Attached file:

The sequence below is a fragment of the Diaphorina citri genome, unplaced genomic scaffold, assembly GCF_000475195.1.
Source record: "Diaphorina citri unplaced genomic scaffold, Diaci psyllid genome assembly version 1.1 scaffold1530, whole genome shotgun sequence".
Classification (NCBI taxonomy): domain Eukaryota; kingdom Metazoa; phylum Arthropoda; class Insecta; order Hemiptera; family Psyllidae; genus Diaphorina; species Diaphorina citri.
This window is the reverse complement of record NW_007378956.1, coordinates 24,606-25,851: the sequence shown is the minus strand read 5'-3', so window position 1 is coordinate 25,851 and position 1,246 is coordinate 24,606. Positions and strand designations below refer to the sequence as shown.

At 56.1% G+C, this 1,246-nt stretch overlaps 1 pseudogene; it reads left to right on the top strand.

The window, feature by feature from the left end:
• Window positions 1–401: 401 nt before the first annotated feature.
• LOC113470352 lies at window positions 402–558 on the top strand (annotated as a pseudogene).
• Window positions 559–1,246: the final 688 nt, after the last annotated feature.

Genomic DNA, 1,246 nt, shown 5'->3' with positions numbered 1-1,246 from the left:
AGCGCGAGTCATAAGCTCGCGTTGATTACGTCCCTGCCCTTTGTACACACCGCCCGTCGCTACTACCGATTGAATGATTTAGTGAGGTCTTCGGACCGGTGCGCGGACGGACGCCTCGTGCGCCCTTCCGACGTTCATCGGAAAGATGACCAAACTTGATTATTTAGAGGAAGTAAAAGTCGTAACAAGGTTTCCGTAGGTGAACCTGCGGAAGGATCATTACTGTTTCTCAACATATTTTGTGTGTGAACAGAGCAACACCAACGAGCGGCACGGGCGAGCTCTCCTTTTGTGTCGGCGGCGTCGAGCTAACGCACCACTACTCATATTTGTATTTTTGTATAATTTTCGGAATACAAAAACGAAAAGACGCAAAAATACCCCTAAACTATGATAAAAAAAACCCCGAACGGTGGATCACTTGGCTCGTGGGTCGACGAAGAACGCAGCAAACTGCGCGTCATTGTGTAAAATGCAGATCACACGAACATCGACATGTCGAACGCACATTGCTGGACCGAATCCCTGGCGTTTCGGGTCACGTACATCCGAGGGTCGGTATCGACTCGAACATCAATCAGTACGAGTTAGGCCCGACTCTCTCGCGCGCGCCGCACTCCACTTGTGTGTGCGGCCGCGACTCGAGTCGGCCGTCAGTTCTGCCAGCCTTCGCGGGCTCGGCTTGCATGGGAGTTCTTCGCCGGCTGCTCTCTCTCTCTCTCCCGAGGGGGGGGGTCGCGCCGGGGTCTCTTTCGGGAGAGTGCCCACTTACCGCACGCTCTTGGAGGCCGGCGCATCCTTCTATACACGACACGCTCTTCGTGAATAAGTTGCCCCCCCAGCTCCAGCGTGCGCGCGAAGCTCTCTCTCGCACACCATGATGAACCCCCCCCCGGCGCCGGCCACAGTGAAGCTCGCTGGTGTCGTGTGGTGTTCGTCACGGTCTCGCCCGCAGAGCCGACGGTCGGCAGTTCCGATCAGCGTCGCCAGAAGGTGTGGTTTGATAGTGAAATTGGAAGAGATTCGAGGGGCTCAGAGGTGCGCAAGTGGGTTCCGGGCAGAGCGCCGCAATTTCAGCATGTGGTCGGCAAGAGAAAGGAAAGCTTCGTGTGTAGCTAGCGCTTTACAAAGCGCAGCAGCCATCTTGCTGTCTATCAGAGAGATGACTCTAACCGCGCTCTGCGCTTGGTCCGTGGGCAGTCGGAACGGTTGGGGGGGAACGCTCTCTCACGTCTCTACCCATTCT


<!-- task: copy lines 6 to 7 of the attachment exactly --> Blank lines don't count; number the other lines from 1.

The window, feature by feature from the left end:
• Window positions 1–401: 401 nt before the first annotated feature.